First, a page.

General insurance might scream more grudge than glamour purchase. Yet in an ever-evolving world, no can dispute that the sector helps manage change and all the risks associated it.
From the Grenfell fire and recent terrorist attacks to cyber security and the growing number of natural disasters, the insurance sector is behind the scene helping pick up the pieces.
Anyone who has experienced a car crash, where the liabilities could be widespread, or faced a health crisis can tell you that nothing in life is certain. It is this possibility of risk and uncertainty that makes people buy insurance.
A multifaceted sector
As the risks to an individual and a company differ greatly, the sector is split into two areas: personal and commercial lines insurance. Within each is a number of different categories ranging from pecuniary to liability.
These policies can be brought either through an insurance broker or directly from an insurance provider. Direct general insurance lends itself to the new digital arena where consumers want instant quotes at the click of a button.
Traditionally, insurance companies were owned by the policy holders they worked to protect, but over recent years many of these companies have demutualised and been converted into stock companies.
In addition to established policies offered by insurance companies, some businesses and individuals may present with unusual or risky exposures and this is where Lloyd's of London comes into play.
What began as a coffee house in the 1600s, where the shipping industry gathered to trade ocean cargo insurance, is now a marketplace where expert underwriters and brokers who cover more than 200 territories come together to do business.
Amongst the most famous things to be insured at Lloyd’s were the legs of actress Betty Grable for $1m each in the 1940s. They are also the first and only insurers of Richard Branson’s Virgin Galactic private spaceship.
Some risks are so large that insurers may seek cover for some of it from other insurers – a practice known as reinsurance. This allows the insurer additional security for its equity and solvency and more stable results when unusual and major events occur.
What affects the sector’s share prices?
As insurance companies invest most of the premiums from policyholders they are not immune, like so many other sectors, to the fluctuations in interest rates and this affects their generated income.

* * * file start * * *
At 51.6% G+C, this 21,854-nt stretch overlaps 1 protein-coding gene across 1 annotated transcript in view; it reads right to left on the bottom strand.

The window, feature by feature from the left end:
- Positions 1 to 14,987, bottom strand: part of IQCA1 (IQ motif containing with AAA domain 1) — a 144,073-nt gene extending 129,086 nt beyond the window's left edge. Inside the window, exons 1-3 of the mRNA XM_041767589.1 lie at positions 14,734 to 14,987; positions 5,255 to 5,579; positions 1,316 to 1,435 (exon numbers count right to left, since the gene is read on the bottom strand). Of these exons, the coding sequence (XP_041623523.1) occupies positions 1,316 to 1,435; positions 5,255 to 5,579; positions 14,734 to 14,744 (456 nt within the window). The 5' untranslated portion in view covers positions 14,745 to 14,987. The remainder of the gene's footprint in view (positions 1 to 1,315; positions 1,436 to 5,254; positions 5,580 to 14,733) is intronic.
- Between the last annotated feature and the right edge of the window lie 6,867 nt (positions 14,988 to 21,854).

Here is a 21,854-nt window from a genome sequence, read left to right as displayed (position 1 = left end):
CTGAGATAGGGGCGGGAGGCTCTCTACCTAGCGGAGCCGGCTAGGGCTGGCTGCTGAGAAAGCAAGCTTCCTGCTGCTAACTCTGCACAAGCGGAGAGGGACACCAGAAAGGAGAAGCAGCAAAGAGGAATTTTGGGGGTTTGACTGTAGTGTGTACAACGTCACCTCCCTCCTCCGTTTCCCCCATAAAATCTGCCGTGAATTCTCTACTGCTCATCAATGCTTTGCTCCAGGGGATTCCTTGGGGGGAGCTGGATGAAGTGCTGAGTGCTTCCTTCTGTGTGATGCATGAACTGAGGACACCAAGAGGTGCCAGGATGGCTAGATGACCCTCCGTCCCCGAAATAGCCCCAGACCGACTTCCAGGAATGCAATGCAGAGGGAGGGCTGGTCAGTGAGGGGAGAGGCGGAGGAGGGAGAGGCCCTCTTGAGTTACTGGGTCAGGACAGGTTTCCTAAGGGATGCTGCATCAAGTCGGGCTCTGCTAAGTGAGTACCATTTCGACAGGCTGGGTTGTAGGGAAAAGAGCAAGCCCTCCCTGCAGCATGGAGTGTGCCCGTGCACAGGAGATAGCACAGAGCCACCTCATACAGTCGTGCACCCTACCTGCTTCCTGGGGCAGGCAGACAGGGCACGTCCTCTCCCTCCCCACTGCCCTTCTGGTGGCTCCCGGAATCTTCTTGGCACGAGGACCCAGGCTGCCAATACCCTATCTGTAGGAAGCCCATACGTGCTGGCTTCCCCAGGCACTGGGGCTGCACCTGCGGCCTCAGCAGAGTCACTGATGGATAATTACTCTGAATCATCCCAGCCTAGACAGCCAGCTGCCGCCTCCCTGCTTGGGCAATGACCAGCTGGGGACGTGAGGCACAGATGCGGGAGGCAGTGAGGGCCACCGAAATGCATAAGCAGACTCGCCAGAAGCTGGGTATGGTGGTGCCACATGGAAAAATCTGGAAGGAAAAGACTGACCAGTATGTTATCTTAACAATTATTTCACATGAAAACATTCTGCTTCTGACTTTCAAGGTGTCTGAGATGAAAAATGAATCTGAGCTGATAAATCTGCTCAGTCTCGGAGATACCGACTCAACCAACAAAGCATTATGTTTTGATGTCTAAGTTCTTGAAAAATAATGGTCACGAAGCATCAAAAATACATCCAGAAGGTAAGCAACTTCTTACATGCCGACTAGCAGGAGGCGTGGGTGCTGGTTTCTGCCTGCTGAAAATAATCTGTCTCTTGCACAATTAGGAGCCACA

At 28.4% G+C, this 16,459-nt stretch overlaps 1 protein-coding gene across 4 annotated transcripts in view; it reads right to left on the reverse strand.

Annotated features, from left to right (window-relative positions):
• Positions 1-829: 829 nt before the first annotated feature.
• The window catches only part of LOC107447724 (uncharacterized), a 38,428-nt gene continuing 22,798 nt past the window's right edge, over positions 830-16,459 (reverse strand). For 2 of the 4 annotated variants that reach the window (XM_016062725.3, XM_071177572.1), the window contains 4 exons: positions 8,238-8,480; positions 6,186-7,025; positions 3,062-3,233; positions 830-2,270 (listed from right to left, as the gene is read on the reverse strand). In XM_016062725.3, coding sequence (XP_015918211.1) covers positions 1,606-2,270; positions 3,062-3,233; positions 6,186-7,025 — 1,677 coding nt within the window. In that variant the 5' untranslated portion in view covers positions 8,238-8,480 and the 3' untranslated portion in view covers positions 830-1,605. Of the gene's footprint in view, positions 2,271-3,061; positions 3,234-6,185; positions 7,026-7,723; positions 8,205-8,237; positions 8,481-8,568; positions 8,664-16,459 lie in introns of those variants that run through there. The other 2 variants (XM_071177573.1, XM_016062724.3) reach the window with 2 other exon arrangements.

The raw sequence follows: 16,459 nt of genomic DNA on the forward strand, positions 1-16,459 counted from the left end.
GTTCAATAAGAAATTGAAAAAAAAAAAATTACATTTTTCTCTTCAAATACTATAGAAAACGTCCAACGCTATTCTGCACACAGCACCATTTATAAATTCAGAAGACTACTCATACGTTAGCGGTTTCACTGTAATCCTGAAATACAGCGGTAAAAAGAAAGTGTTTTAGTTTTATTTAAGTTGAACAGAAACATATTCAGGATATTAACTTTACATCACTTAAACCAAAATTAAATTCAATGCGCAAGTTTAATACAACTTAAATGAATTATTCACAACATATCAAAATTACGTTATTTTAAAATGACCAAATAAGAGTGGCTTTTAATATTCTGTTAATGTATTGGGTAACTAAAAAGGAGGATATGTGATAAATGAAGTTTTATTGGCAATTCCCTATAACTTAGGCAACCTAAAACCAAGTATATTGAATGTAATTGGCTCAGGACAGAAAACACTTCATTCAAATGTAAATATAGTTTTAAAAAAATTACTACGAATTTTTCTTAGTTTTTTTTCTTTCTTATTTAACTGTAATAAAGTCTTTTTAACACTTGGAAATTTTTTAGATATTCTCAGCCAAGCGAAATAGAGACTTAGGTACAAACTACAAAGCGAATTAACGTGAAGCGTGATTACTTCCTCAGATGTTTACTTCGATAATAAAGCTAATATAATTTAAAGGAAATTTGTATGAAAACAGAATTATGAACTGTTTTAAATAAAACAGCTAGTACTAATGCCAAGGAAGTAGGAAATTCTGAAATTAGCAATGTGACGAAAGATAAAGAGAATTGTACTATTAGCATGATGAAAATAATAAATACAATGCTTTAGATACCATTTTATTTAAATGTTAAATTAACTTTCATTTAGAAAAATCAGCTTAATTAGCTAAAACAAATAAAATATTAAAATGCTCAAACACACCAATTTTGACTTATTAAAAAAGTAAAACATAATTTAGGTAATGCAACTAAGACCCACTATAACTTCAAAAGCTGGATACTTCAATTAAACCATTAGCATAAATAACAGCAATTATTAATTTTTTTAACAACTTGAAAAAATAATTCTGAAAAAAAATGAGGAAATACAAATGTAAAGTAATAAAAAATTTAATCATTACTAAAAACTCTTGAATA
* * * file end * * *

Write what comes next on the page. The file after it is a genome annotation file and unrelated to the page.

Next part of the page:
The UK insurance sector is responsible for investments of £1.9 trillion, equivalent to 25% of the UK’s net total worth.
One of the biggest challenges to the sector is climate risk. This not only affects investment opportunity, but also presents solvency issues. Assets can be directly damaged by floods, droughts and severe storms, but portfolios can also be harmed indirectly, through weaker growth and lower asset returns.
According to a report from ClimateWise, a global network of 29 insurance industry organisations, there is an urgent need to address the growing $100bn annual climate risk 'protection gap.'
It highlighted that since the 1950s, the frequency of weather-related catastrophes, such as windstorms and floods, has increased six-fold with total losses increasing five-fold since the 1980s to around $170bn today.
Research by the Economist Intelligence found that a rise in temperature of 6oC by 2100 could result in losses for global assets of $43 trillion. This is 30% of the world’s entire stock of managed assets.
What can make one company buck the trend?
Any insurance company that has responded positively to the digital revolution will continue to buck the trend according to James Dalton, Director of General Insurance Policy at the ABI.
In a recent speech at the JP Morgan European Insurance Conference, he said that digitisation is rewriting the rulebook for all elements of insurers’ businesses and is delivering huge change from customer relationships to to claims.
He added that insurers need to get prepared for changing consumer demands and expectations.